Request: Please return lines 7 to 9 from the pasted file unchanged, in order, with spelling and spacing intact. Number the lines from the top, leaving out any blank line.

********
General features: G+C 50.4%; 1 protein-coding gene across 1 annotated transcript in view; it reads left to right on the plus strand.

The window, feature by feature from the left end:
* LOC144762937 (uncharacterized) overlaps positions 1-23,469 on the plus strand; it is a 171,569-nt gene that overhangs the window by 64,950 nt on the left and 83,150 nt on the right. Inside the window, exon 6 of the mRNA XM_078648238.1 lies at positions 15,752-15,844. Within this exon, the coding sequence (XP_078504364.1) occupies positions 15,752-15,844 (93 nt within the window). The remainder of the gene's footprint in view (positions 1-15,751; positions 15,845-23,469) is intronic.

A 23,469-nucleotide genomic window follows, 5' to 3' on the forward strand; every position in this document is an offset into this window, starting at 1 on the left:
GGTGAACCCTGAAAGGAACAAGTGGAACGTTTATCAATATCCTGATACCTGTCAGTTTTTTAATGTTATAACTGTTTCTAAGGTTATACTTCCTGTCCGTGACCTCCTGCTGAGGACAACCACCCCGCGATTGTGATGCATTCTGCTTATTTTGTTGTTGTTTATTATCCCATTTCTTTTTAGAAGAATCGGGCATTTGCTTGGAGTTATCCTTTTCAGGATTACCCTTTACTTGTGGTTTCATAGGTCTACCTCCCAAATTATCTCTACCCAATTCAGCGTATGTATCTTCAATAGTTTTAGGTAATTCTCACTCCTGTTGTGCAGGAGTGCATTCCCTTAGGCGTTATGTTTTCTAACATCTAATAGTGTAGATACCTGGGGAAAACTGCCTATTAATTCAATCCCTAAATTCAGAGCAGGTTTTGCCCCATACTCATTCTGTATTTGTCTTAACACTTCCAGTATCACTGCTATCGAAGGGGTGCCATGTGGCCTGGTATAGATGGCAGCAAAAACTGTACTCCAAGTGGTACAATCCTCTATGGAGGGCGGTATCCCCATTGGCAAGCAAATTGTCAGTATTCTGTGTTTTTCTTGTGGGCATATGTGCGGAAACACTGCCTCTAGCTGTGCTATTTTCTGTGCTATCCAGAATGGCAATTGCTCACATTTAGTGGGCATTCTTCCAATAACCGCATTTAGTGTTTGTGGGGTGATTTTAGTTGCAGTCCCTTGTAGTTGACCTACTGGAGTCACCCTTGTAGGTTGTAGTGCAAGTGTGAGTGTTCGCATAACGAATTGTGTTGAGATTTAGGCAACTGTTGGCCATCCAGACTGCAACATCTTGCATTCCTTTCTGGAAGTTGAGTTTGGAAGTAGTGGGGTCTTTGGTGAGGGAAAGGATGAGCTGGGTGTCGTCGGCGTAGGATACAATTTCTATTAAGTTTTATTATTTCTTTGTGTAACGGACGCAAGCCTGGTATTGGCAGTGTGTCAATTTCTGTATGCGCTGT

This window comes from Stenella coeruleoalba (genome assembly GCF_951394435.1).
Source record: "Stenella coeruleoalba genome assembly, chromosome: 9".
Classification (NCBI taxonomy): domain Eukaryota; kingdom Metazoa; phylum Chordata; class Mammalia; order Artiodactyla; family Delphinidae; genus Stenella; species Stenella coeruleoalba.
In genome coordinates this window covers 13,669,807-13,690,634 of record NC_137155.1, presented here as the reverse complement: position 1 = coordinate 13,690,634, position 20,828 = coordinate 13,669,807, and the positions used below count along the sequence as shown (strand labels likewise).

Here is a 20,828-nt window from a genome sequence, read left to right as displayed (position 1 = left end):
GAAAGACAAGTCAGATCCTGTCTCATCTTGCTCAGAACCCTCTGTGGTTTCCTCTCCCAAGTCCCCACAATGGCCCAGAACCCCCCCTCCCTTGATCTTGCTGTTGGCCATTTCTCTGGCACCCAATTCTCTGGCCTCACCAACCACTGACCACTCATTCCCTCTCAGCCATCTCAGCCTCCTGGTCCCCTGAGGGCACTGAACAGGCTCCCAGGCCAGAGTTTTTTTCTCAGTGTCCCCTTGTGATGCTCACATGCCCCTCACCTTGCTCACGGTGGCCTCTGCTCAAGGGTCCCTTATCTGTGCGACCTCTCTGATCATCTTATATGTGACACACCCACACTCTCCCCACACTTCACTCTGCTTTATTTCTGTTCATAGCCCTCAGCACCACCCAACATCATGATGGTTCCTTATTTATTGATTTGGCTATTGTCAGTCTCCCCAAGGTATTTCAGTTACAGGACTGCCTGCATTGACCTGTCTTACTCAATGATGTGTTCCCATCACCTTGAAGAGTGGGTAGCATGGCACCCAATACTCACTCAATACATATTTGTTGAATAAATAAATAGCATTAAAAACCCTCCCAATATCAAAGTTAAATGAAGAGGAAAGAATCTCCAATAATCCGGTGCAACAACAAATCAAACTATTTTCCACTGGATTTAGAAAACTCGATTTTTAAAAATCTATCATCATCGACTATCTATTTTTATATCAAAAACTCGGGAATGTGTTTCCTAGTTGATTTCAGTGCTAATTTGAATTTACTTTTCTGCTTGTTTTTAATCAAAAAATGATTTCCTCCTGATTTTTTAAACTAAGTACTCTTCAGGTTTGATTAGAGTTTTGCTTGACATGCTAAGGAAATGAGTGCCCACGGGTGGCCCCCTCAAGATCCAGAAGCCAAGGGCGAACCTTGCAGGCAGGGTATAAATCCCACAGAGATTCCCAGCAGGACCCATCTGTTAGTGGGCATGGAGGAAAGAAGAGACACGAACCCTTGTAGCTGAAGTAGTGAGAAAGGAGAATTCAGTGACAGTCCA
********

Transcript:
Source record: "Stenella coeruleoalba genome assembly, chromosome: 9".
Classification (NCBI taxonomy): domain Eukaryota; kingdom Metazoa; phylum Chordata; class Mammalia; order Artiodactyla; family Delphinidae; genus Stenella; species Stenella coeruleoalba.
In genome coordinates this window covers 13,669,807-13,690,634 of record NC_137155.1, presented here as the reverse complement: position 1 = coordinate 13,690,634, position 20,828 = coordinate 13,669,807, and the positions used below count along the sequence as shown (strand labels likewise).